This paper uses transaction-level data from a firm in the High Technology sector to compare the revenue garnered from customers who purchase via sales representatives to that garnered from customers who purchase online. The interaction mode may be correlated with the customer’s unobserved valuation for the service, and this potential endogeneity is addressed using an instrumental variable. Specifically, the data indicate whether the customer’s details were recorded in the company’s information systems following an initial contact, such as the download of a free version from the company’s website. The availability of such leads facilitated representatives’ ability to contact customers, generating exogenous variation in the probability of interacting with a representative. Instrumental variable estimates indicate that such interaction lowers the total revenue garnered from a paying customer during the sample period. The primary driver of this result is a churn effect: customers who purchased online displayed a longer overall relationship with the firm, and were more likely to renew an expiring subscription. An alternative explanation, according to which representatives lowered revenues by reassuring customers regarding the adequacy of cheaper versions of the product, is not supported by the data.
We clarify the sense in which the market outcome may be biased against preference minorities, and then estimate the degree of bias using an empirical model of entry into American radio broadcasting markets. Listening model estimates are used to infer fixed costs, and these estimates are then used to compute optimal station configurations as well as the welfare weights on different groups that rationalize the observed configuration. Welfare weights are 2-3 times higher for whites than for blacks, and 1.5-2 times higher for non-Hispanic than Hispanic, listeners. We explore the role of 'importing' and 'exporting' patterns in generating these findings.
A vast theoretical literature shows that inefficient market structures may arise in free entry equilibria. Previous empirical work demonstrated that excessive entry may obtain in local radio markets. Our paper extends that literature by relaxing the assumption that stations are symmetric, allowing instead for endogenous station differentiation along both (observed) horizontal and (unobserved) vertical dimensions. We find that, in most broadcasting formats, a social planner who takes into account the welfare of market participants (stations and advertisers) would eliminate 50%-60% of the stations observed in equilibrium. In 80%-94.9% of markets that have high quality stations in the observed equilibrium, welfare could be unambiguously improved by converting one such station into low quality broadcasting. In contrast, it is never unambiguously welfare-enhancing to convert an observed low quality station into a high quality one. This suggests local over-provision of quality in the observed equilibrium, in addition to the finding of excessive entry.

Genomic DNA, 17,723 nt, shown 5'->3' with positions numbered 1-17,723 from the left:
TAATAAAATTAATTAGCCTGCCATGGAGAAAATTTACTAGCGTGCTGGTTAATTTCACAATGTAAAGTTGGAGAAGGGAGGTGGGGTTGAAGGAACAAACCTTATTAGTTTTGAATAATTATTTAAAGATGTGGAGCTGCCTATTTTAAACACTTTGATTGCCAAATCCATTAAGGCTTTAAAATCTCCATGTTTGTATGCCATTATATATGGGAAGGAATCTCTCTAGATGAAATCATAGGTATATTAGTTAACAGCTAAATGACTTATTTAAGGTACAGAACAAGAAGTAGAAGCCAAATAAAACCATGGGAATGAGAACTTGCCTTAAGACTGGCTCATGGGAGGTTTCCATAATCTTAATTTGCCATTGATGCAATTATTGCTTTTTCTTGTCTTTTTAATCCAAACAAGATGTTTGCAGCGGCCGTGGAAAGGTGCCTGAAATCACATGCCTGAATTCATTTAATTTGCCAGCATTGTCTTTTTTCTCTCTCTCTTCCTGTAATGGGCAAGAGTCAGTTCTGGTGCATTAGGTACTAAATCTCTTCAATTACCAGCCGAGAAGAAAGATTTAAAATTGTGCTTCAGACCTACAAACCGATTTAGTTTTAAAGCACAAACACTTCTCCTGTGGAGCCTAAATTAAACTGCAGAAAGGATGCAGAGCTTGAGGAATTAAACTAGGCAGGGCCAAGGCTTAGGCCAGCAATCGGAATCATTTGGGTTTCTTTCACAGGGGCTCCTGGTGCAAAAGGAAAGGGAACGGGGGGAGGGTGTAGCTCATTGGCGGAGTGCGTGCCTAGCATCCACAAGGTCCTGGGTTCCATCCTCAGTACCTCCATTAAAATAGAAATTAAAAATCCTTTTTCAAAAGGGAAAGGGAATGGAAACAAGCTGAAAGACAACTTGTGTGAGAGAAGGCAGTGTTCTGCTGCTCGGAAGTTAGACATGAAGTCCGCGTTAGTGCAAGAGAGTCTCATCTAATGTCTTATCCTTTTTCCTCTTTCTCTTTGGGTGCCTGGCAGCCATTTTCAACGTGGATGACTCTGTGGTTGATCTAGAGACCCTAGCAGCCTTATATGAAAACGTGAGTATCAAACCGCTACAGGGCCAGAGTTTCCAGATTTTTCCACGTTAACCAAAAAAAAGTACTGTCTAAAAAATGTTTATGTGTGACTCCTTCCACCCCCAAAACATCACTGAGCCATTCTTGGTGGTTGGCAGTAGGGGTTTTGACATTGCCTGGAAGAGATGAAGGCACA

The "emerging middle class" is a force of economic importance in many consumer markets around the globe. A striking phenomenon in some of these markets is the growth of "generic," low-price brands. This paper examines these phenomena in Brazil's large soft drink market. Our study draws on data sources that capture both social mobility and market outcomes. Our analysis suggests that the emergence of a price-sensitive, new middle class aided the staggering growth of a fringe of generic producers. Our estimated demand model rationalizes a drastic price cut, led by Coca-Cola, that allowed it to contain the fringe's growth.
This article investigates the welfare implications of the rapid innovation in central processing units (CPUs), and asks whether it results in inefficient elimination of basic personal computer (PC) products. I analyse a game in which firms make multiple discrete product choices, and tackle challenges such as partial identification and sample selection. Estimation results demonstrate that the demand for PCs is highly segmented, and that fixed costs consume a substantial portion of the per-unit producer profit. The estimated model implies that Intel’s introduction of its Pentium M chip contributed significantly to the growth of the mobile PC segment and to consumer welfare. The lion’s share of the benefits to consumers was enjoyed by the 20% least price-sensitive consumers. I also find that the Pentium M crowded out the Pentium III and Pentium 4 technologies, and that the benefits to consumers from keeping those older products on the shelf would have been comparable to the added fixed costs. While total welfare cannot be increased by keeping older technologies on the shelf, such a policy would have allowed the benefits from innovation to “trickle down” to price-sensitive households, improving their access to mobile computing